As most Florida litigators are aware, prevailing party fees are only recoverable when there is a statutory or contractual basis for those fees. A tactful litigator will often consider serving a proposal for settlement—also referred to as an “offer of judgment” or “demand for judgment”—under Florida Rule of Civil Procedure 1.442 and section 768.79, Florida Statutes, to position his or her client to recover prevailing party attorneys’ fees. However, Florida law is unsettled on if a proposal for settlement can be used when a complaint includes claims for equitable or declaratory relief (non-monetary relief) and claims for breach of contract or tortious interference (monetary relief).Read More Share This Post
The U.S. Court of Appeals for the Eleventh Circuit has affirmed a trial judge’s holding that members of the Miccosukee Tribe of Indians of Florida (“Tribe”) must pay federal taxes on gaming revenues. The Tribe had been distributing money to its members on a per capita basis but after the release of this decision, those distributions will now have to be taxed accordingly. The Indian Gaming Revenue Act of 1988 allows Indian tribes to engage in gaming and to distribute the revenue from those activities to its members on a per capita basis.Read More Share This Post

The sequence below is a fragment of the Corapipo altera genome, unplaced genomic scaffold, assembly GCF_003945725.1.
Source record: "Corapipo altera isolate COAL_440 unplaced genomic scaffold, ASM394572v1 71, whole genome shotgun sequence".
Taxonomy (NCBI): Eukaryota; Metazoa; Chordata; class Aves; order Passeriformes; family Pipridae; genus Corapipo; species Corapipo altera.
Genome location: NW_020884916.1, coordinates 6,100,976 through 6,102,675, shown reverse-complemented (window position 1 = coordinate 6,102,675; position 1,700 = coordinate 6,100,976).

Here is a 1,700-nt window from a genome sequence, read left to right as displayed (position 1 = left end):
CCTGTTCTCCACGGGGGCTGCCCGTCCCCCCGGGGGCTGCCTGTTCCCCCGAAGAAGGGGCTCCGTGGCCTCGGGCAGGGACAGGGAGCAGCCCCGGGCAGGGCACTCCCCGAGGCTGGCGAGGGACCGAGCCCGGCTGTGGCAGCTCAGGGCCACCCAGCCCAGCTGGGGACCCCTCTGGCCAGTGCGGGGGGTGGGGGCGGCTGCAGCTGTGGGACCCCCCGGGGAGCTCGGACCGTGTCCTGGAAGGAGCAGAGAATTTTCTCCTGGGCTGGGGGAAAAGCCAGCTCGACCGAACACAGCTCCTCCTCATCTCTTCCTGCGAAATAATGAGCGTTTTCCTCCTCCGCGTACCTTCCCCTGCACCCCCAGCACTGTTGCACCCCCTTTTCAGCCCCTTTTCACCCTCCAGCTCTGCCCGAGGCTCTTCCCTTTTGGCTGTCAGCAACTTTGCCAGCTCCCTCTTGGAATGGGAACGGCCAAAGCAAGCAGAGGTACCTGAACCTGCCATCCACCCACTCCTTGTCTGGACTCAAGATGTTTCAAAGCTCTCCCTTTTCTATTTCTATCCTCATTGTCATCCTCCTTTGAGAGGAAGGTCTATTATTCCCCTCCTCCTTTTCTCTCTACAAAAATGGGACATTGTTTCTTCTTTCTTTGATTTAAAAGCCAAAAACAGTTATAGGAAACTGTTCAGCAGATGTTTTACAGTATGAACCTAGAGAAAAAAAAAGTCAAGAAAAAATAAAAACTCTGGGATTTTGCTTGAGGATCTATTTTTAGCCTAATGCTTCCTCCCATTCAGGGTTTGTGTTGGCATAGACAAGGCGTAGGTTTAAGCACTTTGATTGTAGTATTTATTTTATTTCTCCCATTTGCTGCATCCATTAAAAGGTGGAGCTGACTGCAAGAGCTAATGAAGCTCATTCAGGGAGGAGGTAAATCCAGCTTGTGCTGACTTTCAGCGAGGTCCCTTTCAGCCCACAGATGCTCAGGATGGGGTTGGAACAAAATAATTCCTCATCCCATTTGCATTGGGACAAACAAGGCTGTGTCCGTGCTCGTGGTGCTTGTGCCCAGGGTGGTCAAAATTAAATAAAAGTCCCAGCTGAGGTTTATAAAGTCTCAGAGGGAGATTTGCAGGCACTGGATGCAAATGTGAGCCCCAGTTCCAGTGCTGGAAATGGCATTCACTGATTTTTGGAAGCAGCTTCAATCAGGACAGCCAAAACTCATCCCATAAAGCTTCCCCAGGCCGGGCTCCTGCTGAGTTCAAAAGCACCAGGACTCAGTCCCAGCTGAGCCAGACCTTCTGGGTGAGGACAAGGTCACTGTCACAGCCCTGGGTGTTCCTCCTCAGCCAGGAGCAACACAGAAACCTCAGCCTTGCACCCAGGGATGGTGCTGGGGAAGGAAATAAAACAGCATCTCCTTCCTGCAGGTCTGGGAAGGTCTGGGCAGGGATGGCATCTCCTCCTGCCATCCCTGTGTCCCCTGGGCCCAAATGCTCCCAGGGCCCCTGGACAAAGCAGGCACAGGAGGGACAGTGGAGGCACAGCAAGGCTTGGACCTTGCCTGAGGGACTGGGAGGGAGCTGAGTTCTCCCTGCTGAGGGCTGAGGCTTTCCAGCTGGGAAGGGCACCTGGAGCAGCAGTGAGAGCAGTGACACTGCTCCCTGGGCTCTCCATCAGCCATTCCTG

Florida 4th DCA Ruling on Facebook Live Video and Authentication - 2017 Federal Rules Make it Easier to Authenticate ESI
The Federal Rules of Evidence now allows for the admissibility of self-authenticating digital evidence. How can practitioners use the new FRE Rules in Florida state cases? This article discusses how digital evidence, like Facebook Live videos, could be self-authenticating and best practices for Florida State court practitioners using the Florida Rules of Civil Procedure.
On May 2, 2018, the Fourth District Court of Appeals (Fourth DCA) published its opinion in Lamb v. State of Florida, No. 4D17-545, Case No. 502016CF004626A (2018 WL 2049640 (Fla. 4th DCA 2018)). The Fourth DCA upheld the trial court's ruling that the Facebook Live video presented in this Palm Beach County criminal case was properly authenticated and admissible to the jury.Read More Share This Post